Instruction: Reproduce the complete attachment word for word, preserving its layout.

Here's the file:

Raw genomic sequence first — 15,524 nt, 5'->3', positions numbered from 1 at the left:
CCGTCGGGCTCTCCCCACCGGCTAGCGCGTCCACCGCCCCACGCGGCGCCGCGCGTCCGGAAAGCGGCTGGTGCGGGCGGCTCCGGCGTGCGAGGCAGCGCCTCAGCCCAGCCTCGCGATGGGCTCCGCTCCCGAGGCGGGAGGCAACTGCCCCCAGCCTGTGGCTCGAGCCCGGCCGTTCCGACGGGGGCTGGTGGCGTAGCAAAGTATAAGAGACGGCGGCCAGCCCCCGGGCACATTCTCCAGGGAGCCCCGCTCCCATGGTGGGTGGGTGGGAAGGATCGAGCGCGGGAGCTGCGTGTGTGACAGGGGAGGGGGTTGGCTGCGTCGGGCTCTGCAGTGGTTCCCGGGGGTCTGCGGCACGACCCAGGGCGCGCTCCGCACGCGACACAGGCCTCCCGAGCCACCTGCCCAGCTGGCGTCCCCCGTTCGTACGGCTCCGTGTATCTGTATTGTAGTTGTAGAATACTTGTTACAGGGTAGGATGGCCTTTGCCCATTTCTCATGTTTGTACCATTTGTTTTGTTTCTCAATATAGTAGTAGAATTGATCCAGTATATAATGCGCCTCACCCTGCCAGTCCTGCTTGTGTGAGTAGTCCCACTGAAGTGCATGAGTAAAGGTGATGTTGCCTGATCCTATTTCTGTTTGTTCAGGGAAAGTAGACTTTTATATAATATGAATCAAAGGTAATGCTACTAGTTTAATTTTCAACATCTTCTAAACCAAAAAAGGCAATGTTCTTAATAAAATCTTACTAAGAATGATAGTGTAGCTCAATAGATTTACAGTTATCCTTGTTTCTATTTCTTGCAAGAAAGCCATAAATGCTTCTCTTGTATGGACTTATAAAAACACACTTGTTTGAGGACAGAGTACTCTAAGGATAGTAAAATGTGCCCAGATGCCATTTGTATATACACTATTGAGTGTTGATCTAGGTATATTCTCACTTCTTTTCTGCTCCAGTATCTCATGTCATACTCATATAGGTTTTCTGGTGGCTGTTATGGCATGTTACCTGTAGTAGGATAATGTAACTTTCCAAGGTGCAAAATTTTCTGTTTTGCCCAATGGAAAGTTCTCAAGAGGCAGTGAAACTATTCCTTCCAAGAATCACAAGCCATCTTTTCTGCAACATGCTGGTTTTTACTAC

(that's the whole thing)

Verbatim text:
Raw genomic sequence first — 15,524 nt, 5'->3', positions numbered from 1 at the left:
CCGTCGGGCTCTCCCCACCGGCTAGCGCGTCCACCGCCCCACGCGGCGCCGCGCGTCCGGAAAGCGGCTGGTGCGGGCGGCTCCGGCGTGCGAGGCAGCGCCTCAGCCCAGCCTCGCGATGGGCTCCGCTCCCGAGGCGGGAGGCAACTGCCCCCAGCCTGTGGCTCGAGCCCGGCCGTTCCGACGGGGGCTGGTGGCGTAGCAAAGTATAAGAGACGGCGGCCAGCCCCCGGGCACATTCTCCAGGGAGCCCCGCTCCCATGGTGGGTGGGTGGGAAGGATCGAGCGCGGGAGCTGCGTGTGTGACAGGGGAGGGGGTTGGCTGCGTCGGGCTCTGCAGTGGTTCCCGGGGGTCTGCGGCACGACCCAGGGCGCGCTCCGCACGCGACACAGGCCTCCCGAGCCACCTGCCCAGCTGGCGTCCCCCGTTCGTACGGCTCCGTGTATCTGTATTGTAGTTGTAGAATACTTGTTACAGGGTAGGATGGCCTTTGCCCATTTCTCATGTTTGTACCATTTGTTTTGTTTCTCAATATAGTAGTAGAATTGATCCAGTATATAATGCGCCTCACCCTGCCAGTCCTGCTTGTGTGAGTAGTCCCACTGAAGTGCATGAGTAAAGGTGATGTTGCCTGATCCTATTTCTGTTTGTTCAGGGAAAGTAGACTTTTATATAATATGAATCAAAGGTAATGCTACTAGTTTAATTTTCAACATCTTCTAAACCAAAAAAGGCAATGTTCTTAATAAAATCTTACTAAGAATGATAGTGTAGCTCAATAGATTTACAGTTATCCTTGTTTCTATTTCTTGCAAGAAAGCCATAAATGCTTCTCTTGTATGGACTTATAAAAACACACTTGTTTGAGGACAGAGTACTCTAAGGATAGTAAAATGTGCCCAGATGCCATTTGTATATACACTATTGAGTGTTGATCTAGGTATATTCTCACTTCTTTTCTGCTCCAGTATCTCATGTCATACTCATATAGGTTTTCTGGTGGCTGTTATGGCATGTTACCTGTAGTAGGATAATGTAACTTTCCAAGGTGCAAAATTTTCTGTTTTGCCCAATGGAAAGTTCTCAAGAGGCAGTGAAACTATTCCTTCCAAGAATCACAAGCCATCTTTTCTGCAACATGCTGGTTTTTACTAC